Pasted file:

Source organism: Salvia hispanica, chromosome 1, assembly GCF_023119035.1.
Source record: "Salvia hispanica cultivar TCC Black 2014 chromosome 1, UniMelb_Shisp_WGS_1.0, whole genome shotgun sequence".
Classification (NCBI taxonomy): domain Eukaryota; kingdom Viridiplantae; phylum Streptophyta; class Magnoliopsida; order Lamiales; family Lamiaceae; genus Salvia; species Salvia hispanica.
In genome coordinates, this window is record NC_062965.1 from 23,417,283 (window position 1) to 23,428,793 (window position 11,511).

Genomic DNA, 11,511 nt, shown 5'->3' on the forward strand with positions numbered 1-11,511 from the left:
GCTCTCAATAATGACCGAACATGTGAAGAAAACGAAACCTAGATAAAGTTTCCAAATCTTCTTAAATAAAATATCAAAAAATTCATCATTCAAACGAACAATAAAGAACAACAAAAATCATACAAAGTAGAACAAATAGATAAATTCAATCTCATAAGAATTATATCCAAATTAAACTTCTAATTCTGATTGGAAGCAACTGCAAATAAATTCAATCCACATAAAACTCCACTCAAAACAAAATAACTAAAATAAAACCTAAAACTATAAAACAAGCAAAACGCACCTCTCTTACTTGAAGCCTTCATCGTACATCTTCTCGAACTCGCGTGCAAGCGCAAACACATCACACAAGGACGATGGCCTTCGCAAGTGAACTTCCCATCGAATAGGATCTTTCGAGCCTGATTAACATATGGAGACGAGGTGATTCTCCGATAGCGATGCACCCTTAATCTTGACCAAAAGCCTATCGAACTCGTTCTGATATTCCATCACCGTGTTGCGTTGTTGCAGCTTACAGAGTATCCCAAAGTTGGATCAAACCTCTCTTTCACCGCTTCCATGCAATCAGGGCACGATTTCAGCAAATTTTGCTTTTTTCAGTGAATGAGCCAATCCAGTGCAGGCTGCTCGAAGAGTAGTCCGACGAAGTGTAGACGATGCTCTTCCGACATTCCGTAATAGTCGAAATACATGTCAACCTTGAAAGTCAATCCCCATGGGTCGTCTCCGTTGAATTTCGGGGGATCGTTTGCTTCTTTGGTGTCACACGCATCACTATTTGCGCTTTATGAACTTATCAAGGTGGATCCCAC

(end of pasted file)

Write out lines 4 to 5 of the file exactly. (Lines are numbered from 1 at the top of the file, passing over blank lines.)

In genome coordinates, this window is record NC_062965.1 from 23,417,283 (window position 1) to 23,428,793 (window position 11,511).

Genomic DNA, 11,511 nt, shown 5'->3' on the forward strand with positions numbered 1-11,511 from the left: